Fair to say the Warriors might have Oklahoma City’s number.
The Warriors hammered the Thunder 111-95 at Chesapeake Energy Arena on Monday, their fourth win in a row. It was also their fourth win over the Thunder this year and in every one of the games the Warriors held a lead of at least 25 points. Dating back to last year’s Western Conference finals, the Warriors have beaten OKC seven consecutive games — with Kevin Durant or without.
The Warriors got up early and were in control all game. The best the Thunder could do was cutting the lead to just 12 in the third quarter. But the Warriors immediately bumped that up so as to take any crazy notions away from OKC.
The game was dictated by each team’s backcourt. The Warriors’ backcourt was brilliant; Oklahoma City’s struggled, to say the least. Klay Thompson finished with 34 points on 12-for-21 from the field, including 7-for-15 from beyond the arc. Stephen Curry had 23 points on 8-for-17 from the field, including 7-for-12 from 3-point range. Russell Westbrook finished with just 15 points on 4-for-16 from the field. That was just one point more than his season-low.
If the Warriors were looking for a signature moment this season, it very well may have happened at the end of the first half. With the teams lining up for a jump ball, Curry and the Thunder’s Semaj Christon got into a little back-and-forth, slap-push that quickly escalated.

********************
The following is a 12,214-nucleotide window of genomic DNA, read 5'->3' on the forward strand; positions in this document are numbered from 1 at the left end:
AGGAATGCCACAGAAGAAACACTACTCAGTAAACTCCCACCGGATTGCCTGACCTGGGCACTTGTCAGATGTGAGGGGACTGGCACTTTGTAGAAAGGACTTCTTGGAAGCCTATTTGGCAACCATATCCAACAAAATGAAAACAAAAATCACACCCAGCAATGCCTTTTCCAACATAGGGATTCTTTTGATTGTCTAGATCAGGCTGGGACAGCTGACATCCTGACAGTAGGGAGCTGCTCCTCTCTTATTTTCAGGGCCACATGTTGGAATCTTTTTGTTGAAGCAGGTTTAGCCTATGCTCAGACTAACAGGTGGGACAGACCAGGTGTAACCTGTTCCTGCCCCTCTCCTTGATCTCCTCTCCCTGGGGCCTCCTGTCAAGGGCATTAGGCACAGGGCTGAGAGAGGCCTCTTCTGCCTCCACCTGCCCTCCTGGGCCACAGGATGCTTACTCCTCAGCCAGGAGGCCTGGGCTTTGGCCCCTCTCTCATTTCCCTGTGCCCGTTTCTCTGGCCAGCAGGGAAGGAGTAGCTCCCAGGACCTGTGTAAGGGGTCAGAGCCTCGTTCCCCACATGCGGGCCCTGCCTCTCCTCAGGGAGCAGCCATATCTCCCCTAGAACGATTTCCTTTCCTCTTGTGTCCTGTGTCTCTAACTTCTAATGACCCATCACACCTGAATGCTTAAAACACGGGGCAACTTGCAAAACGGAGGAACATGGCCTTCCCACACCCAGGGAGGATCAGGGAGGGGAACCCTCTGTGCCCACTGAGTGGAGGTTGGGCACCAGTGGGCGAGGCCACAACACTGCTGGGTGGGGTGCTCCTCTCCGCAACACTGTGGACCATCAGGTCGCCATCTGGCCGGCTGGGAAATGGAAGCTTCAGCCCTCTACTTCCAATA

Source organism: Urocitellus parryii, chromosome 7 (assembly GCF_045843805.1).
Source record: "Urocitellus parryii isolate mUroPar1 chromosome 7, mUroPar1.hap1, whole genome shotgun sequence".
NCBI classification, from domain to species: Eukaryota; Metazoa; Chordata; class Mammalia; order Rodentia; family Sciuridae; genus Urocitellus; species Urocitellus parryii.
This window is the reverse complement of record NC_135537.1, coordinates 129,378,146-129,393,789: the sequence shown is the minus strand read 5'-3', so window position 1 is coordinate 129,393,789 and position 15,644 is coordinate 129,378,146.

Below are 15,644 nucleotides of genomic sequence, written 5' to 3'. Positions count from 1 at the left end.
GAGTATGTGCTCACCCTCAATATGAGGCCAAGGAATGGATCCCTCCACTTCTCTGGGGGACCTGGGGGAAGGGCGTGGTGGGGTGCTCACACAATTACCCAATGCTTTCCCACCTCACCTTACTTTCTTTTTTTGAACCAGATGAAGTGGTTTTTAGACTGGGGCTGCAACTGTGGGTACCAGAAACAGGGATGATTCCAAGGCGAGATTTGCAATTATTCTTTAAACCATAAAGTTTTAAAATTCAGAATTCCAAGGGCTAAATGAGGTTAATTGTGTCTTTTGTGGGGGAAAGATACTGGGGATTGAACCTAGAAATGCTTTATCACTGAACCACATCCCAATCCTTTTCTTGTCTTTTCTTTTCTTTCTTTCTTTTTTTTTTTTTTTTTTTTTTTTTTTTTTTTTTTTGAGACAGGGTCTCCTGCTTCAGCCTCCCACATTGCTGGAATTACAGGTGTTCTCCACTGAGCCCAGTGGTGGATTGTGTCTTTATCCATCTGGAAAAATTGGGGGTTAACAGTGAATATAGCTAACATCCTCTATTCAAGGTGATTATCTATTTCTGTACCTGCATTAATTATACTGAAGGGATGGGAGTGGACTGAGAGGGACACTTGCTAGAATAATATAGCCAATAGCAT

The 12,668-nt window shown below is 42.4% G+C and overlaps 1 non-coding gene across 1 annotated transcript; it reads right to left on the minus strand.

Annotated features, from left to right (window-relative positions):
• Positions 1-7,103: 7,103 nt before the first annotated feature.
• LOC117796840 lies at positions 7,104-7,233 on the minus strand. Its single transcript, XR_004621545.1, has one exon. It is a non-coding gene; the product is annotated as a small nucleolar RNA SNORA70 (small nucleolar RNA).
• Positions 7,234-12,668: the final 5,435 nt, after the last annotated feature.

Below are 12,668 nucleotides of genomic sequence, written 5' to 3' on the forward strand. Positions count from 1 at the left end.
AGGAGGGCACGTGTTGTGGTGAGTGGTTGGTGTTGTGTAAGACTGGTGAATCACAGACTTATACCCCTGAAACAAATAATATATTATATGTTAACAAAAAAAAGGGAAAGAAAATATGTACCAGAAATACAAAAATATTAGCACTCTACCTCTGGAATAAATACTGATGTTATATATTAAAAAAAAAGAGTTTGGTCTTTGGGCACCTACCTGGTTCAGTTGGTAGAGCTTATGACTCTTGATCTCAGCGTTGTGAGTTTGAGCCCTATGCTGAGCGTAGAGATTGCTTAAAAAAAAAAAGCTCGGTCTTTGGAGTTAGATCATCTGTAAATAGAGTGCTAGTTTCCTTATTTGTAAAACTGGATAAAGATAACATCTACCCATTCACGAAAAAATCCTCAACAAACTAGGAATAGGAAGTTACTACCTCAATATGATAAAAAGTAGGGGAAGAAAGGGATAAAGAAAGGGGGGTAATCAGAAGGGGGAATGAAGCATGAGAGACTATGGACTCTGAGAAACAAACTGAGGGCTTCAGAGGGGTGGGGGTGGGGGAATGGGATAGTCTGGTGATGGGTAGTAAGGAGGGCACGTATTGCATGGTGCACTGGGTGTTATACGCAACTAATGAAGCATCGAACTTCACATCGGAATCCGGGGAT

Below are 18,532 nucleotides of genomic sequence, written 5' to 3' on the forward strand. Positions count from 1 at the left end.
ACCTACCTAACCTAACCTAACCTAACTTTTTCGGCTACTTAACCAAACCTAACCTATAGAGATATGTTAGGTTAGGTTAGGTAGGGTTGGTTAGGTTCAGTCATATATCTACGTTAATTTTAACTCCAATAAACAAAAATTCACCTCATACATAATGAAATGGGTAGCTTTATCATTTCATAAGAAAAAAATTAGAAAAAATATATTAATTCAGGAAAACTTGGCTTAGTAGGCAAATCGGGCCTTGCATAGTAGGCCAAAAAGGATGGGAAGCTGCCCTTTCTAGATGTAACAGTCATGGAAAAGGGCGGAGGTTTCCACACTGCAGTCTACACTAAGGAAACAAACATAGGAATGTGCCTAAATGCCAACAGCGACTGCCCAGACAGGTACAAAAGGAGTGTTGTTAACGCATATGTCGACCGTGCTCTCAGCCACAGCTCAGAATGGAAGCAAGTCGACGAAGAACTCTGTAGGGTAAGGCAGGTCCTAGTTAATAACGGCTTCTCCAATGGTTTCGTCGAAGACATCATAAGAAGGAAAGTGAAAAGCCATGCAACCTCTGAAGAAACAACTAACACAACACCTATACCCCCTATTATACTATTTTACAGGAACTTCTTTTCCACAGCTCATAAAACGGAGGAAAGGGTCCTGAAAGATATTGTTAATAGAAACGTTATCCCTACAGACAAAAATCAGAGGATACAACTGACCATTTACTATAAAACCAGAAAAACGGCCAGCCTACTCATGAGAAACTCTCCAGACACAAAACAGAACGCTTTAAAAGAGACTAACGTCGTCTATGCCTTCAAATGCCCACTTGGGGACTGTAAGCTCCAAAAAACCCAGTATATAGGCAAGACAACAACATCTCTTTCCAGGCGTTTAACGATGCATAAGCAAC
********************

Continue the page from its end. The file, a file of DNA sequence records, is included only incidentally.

Into the fray came Westrbrook, Taj Gibson, Draymond Green, Klay Thompson and a few others. No punches were explained but the Warriors’ players seemed to successfully move the pile back with their pushing.
There were four technical fouls given out on the play; Christon, Westbrook, Curry and Green. With 5.3 seconds remaining, the Warriors controlled the ensuing tip in their backcourt. But inexplicably the Thunder allowed Curry to leak out while Thompson was controlling the ball and Thompson found a wide-open Curry at the other end behind the 3-point line.
Curry proceeded to knock the 3-pointer down, giving the Warriors a 59-39 halftime lead. After the ball went through the net, Curry sprinted to the Warriors’ locker room as most of the other players looked on in amazement.
Curry’s bucket put the exclamation point on a wonderful first half for Golden State — particularly its backcourt. Thompson had 18 points and Curry 17 at halftime, combining to shoot 13-for-24 from the field, including 8-for-14 from beyond the arc. Meanwhile, Westbrook and Victor Oladipo combined to shoot 3-for-17 from the field, including 0-for-4 from the 3-point line. With a discrepancy like that, it’s no surprise OKC found itself down 20 after 24 minutes.
The Warriors have won 89 road games over the past three years, the most road wins by a team in NBA history.